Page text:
What does a brain dead girl, a Harvard professor, a baby who’s the sole survivor of a ferry disaster, a satanist, and a nun from a splinter Catholic group have in common? They all point to signs that the End of Days is upon us. Read More for a review of Revelations.
Dr. Richard Massey, a Harvard astrophysicist, is returning after tracking down the satanist Isaiah Hayden who kidnapped and killed his daughter in a satanic ritual. He is contacted by Sister Josepha Montafiore, who works for the Eklind Foundation, a radical religious group that believes that all the signs for the End of Days, as foretold in the Book of Revelations, are in place. She has found a girl in a coma, who at times quotes scripture and draws images they don’t understand. But Dr. Massey does – one of the images is a distinctive picture of a donkey – which is daughter had drawn for him before. They then start investigating reports of a “miracle child” – who could be the Second Coming.
In the meantime, Hayden builds up a following both inside and outside prison – and there is something not quite natural about him.
NBC heavily promoted this miniseries through short little spots that only had the text “Omnium Finis Imminet” (essentially, “The End of the Everything is Near” or various other versions). Frankly, at first I though, from the font used and the background, it was a major marketing campaign for a Doom 3 expansion until I investigated more. And apparently it didn’t work well enough – ratings were apparently such that NBC did not pick up a sequel that would have taken the story further, even though early returns were good. Unfortunately the story ends unresolved, and no matter how bad something might actually be, if I invest time in it, I want resolution – and apparently NBC isn’t going to give it to me, or at least no plans have been announced.
Not to say this is bad – I thought it was an interesting story, if a little disjoint. Getting from part to part to the story didn’t seem to line up evenly. And I don’t understand why Sister Jo went to Dr. Massey in the first place – she apparently didn’t really know who he was. Also, I’m not a religious scholar, and I understand this was panned by those who said it didn’t actually follow scripture or anything like that, but when did that ever stop Hollywood from telling a story?
I was pretty confused by the whole pursuit of the “miracle child” – first it supposed to be Jesus, then Satan? Who was “setting them up” in the burned out church? What happened to the “beast” baby from the woman who was raped? I found this to be the hardest part to follow, with who was in whose custody, etc. With two children at home its pretty tough to sit through four and a half hours uninterrupted, but there were so many things to follow the overall story didn’t seem to flow well and got confusing.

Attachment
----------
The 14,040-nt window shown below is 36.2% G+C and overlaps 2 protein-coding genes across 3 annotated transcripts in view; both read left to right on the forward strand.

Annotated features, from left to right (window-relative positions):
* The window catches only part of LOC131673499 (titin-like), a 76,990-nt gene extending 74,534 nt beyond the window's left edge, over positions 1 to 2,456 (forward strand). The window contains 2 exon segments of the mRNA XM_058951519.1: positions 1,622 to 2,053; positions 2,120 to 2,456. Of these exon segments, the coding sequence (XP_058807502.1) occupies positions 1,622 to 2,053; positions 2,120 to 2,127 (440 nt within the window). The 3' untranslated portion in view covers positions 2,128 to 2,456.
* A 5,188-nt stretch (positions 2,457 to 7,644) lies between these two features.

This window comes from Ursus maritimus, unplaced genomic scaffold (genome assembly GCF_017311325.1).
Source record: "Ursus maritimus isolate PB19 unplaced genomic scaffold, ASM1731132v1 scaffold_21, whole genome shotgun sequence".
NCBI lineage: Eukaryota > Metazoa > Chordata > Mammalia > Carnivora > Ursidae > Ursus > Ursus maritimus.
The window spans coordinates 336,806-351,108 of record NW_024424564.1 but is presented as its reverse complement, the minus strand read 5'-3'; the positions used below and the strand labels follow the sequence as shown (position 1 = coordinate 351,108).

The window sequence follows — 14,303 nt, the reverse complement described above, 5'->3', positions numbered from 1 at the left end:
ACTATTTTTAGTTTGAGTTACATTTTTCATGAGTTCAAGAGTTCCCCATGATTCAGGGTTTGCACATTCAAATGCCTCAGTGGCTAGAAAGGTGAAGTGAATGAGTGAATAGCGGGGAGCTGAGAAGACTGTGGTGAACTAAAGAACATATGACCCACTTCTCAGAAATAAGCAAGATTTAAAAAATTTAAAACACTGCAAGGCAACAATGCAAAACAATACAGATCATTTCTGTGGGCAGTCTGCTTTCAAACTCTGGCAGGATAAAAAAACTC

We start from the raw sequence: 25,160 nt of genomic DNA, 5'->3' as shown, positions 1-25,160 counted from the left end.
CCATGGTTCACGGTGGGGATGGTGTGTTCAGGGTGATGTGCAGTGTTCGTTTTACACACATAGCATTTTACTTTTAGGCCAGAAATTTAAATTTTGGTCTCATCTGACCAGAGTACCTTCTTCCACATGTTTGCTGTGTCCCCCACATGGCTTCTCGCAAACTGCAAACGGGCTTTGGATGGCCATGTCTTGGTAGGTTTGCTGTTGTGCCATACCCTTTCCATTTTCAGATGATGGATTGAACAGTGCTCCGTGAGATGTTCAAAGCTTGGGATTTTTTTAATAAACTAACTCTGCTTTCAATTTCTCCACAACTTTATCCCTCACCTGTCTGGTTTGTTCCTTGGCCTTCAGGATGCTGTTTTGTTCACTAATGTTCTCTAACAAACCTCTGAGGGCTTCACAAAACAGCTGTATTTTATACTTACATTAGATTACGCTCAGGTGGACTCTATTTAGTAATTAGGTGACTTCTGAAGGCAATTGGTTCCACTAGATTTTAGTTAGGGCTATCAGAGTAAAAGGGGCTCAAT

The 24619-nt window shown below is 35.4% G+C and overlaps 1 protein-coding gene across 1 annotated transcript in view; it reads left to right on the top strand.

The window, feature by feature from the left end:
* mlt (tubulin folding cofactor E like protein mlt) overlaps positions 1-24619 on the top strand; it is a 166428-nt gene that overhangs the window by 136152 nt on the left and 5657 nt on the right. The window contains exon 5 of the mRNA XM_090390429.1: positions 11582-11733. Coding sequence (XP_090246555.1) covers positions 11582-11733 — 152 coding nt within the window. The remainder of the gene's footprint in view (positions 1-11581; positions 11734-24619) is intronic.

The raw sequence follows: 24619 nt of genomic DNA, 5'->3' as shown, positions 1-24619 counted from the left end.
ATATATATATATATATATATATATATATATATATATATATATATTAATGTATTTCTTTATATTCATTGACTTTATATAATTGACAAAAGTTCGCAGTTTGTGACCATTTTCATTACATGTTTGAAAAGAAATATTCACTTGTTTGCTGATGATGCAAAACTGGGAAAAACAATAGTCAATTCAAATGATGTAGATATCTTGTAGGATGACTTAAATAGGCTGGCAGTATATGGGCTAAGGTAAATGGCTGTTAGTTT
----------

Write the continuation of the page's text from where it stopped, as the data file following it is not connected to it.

Various pet peeves: The subplot of Hawk taking in with the Saitani and then turning back seemed too easy. What purpose did the renegade priest serve? He was mentioned by the Cardinal, and we see him for a couple minutes at the start of Part 6, and that was it. What purpose was there for Rubio to go to the convent? And why is it that whenever there is someone who has been studying these things for a long time, and amasses a wealth of knowledge that is otherwise lost, and it is discovered, they always trip some booby trap that destroys most of it? Why booby trap the only thing that can save the world?
Included in the DVD set are some deleted scenes, such as extended discussion with Dr. Massey about his book; discussions between Massey and Sister Josepha; more drawings from Olivia, etc.
Plot/Story: Not bad. I like stories based on pseudo-religious themes (for a really creepy version, try John Carpenter’s Prince of Darkness). It seems that they tried to expand in a few directions that weren’t necessary. 3/5
Characters/Acting: Michael Massee was spot-on as Hayden – creepy but charismatic. Bill Pullman seems to play overexhausted characters well, but I didn’t see a lot of emotion – perhaps it was intentional, but I would expect more from the character. Natascha McElhone was OK as sister Josepha, but not spectacular. John-Rhys Davies has a minor part as a fellow astrophysicist – I would have liked to see him involved more as the “voice of scientific reason”. Tobin Bell has a creepiness just in his eyes and his understated voice. Has he ever yelled? Turn the volume up to hear him… 3/5
Effects/Visuals: Generally good DVD transfer (not surprising given the recent source material). Not a lot of special effects, and those there were didn’t seem right – like the explosion of the “star” at the climactic moment. Audio-wise, the final battle between Massey and Hayden had some obvious looping issues – at one point, after Hayden is slashed, he is obviously not speaking, but you hear his voice. 2/5
DVD Extras: Deleted scenes and an On-Set Featurette. Not a ton, but at least there is something. The featurette is well produced and not just someone’s home video, but its short – more like a Disney Channel promo featurette. 2/5
Overall: Not bad, but a little too jumpy, and seems to have expanded to fill more hours. 2/5
Final score: 2.4 out of 5. A solidified, simplified story line, a better conclusion, and a few other minor tweaks would improve it greatly.